Have you ever bought a new car only to find it had problem after problem from the get-go? Problems that seemed unrelated and there was no one “fix” to get the car in perfect shape? We did when I was a kid, and the term “lemon” has stuck with me ever since. Good thing they provide warranties these days.
As a child, it wasn’t just the car. I was the kind of kid that had sore joints, an occasional erratic heart rate, constant fatigue, weird pain in my eyes, and a multitude of things that never seemed to have a real source. Doctors would pat me on the head and shoo me out the door.
As an adult, I earned a PhD in health psychology and behavioral medicine, where we learned all about that large portion of medical visits occupied by a small portion of people. Those people are called the “worried well,” and I came to accept that I was just one of those people. Physicians and psychologists often don’t take them seriously, and I can relate. They trained me, after all.
As my life and career progressed, those nagging childhood symptoms persisted, with no real diagnosis. I just stopped complaining due to embarrassment of that “worried well” label. I buried myself in psychological approaches to managing stress with the hope my physical symptoms would be “fixed.” I ran groups and provided talk therapy to people to help them manage their medical symptoms. Faced with people who thought I just didn’t “get it,” frustration was felt on both sides.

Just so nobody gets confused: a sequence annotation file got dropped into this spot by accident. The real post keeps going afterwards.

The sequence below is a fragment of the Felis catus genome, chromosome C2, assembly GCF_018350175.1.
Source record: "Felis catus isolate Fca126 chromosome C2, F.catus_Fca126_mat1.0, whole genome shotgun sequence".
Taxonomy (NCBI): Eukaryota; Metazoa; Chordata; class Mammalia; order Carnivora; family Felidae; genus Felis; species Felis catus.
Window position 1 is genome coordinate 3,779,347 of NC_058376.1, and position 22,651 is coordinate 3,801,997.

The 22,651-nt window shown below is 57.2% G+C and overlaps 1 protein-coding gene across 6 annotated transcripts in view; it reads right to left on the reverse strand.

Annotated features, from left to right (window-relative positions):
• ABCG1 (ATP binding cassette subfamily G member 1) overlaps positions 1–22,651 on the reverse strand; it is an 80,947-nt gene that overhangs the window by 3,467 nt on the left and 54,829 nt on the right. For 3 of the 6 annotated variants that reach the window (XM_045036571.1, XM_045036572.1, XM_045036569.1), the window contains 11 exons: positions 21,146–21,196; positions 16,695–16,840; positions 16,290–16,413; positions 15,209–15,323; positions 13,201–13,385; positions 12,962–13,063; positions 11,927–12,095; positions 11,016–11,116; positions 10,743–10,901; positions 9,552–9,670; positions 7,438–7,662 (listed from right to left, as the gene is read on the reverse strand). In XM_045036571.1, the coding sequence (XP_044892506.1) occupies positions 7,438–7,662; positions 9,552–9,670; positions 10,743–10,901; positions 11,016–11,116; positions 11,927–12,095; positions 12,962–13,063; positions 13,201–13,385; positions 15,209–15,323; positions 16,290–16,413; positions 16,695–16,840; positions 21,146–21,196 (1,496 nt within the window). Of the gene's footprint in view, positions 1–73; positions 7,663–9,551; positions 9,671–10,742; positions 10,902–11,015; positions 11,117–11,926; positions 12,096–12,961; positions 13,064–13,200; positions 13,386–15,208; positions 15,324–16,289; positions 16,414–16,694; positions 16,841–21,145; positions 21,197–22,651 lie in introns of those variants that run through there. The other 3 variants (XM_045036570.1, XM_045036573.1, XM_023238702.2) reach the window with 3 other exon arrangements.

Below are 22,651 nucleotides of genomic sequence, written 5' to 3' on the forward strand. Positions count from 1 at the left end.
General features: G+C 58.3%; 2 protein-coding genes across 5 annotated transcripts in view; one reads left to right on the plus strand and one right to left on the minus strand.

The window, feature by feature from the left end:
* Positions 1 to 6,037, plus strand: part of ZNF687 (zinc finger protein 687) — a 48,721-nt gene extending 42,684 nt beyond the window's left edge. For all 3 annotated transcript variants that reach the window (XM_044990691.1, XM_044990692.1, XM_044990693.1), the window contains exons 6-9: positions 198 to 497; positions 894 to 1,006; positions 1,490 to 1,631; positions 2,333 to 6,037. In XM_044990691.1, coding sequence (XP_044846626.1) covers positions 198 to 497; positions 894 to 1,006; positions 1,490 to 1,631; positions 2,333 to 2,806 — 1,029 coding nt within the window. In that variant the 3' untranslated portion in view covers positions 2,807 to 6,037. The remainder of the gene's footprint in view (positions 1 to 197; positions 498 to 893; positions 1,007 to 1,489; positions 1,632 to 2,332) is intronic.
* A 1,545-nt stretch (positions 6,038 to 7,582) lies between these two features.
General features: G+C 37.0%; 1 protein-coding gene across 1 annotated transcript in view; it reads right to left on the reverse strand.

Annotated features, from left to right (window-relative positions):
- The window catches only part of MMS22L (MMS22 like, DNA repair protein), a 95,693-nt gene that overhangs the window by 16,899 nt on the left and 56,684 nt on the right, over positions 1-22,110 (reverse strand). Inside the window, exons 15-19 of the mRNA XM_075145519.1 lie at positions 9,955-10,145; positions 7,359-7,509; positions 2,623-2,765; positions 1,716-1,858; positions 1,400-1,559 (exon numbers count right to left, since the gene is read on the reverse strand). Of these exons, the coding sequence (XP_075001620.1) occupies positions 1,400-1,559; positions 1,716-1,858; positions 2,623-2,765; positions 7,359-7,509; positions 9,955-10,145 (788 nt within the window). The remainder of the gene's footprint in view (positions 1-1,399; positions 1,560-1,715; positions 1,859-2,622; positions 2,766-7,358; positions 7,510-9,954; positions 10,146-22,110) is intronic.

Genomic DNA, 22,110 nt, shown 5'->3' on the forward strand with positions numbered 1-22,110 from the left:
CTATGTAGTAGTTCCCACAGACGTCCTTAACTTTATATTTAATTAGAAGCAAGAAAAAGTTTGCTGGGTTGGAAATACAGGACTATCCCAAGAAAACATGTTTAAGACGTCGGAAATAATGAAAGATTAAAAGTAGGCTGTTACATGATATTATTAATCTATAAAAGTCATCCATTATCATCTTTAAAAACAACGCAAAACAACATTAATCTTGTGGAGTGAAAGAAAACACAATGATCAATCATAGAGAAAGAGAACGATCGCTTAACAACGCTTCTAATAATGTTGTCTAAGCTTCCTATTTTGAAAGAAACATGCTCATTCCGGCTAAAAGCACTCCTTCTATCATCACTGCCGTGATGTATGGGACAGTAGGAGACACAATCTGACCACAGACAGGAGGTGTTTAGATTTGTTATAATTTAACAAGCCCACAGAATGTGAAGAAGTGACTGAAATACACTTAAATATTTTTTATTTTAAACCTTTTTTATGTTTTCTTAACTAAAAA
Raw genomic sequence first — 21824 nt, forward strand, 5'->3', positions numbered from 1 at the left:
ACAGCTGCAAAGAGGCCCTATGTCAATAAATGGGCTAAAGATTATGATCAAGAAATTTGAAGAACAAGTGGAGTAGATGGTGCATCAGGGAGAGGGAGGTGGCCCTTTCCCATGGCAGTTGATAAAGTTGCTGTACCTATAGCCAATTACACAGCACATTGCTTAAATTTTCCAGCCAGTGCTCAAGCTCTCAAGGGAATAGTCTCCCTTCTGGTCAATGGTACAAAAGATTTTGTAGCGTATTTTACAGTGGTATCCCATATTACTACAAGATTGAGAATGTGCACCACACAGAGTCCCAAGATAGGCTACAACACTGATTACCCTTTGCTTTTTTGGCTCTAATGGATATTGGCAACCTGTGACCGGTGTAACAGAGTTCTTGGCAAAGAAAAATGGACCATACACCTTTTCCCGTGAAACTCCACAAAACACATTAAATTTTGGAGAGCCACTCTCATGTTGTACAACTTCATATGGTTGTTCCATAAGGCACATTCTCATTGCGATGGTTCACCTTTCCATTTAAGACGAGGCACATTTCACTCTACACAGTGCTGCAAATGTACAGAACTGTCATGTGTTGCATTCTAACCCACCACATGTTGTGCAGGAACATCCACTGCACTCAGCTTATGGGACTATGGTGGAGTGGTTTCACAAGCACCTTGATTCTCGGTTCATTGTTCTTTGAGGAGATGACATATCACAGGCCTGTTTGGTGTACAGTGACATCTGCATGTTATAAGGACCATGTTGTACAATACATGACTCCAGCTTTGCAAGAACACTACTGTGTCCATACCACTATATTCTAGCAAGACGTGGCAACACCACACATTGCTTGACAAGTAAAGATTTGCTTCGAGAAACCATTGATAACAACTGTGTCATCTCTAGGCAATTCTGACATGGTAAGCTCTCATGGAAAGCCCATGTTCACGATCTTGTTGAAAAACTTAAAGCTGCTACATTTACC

Turns out, some of those “worried well” aren’t “well” after all. At age 29, at a routine physical, an eager physician’s assistant fresh out of school saw me. She took my heart rate complaints seriously and did an EKG – which was the first one I had ever had. Lo and behold, I had a congenital heart defect that required intervention.
I started to doubt my “worried well” label. My desire to find one doctor to find the “sole reason” for all of my problems resurfaced. I desperately wanted “Gregory House, MD” to be real. If I could just find what’s causing everything, I would get a cure that will allow me to live the energetic, pain-free that “everyone else” has.
Routine blood work in the years that followed often had red flags pop up. Each time the doctors said the particular results weren’t serious enough to investigate further and that I was “too young” to worry about these things.
Finally, at age 47, stress in my life was so severe that my symptoms were at their peak. I had just lost 20 pounds (on purpose) from exercising every day, so the “you’re just out of shape” excuse wouldn’t fly when I complained of ongoing, severe fatigue at my regular checkup. I mentioned the various red flags I’ve had over the years, and thankfully my physician took me seriously and ran tests beyond the basics.
Well, whaddaya know, I have an autoimmune disorder called Sjogren’s syndrome that accounts for almost all my symptoms. Now that I have that diagnosis, I have practically lived in specialists’ offices. They take everything seriously now, and more diagnoses have followed. Some things are an outgrowth of Sjogren’s, others are unrelated, but I need to learn to live with them all.
What a strange reality it was when I finally discovered I was right about it all, and the mix of feelings was hard to miss. Discouraged because now I had to accept that I can’t “fix” the problems I have. Anger because things had advanced farther than they needed to, but finally felt validated at the same time too. The flood of emotions came like a tidal wave rushing in so many directions. Venting to a select few of my friends became a pastime of mine.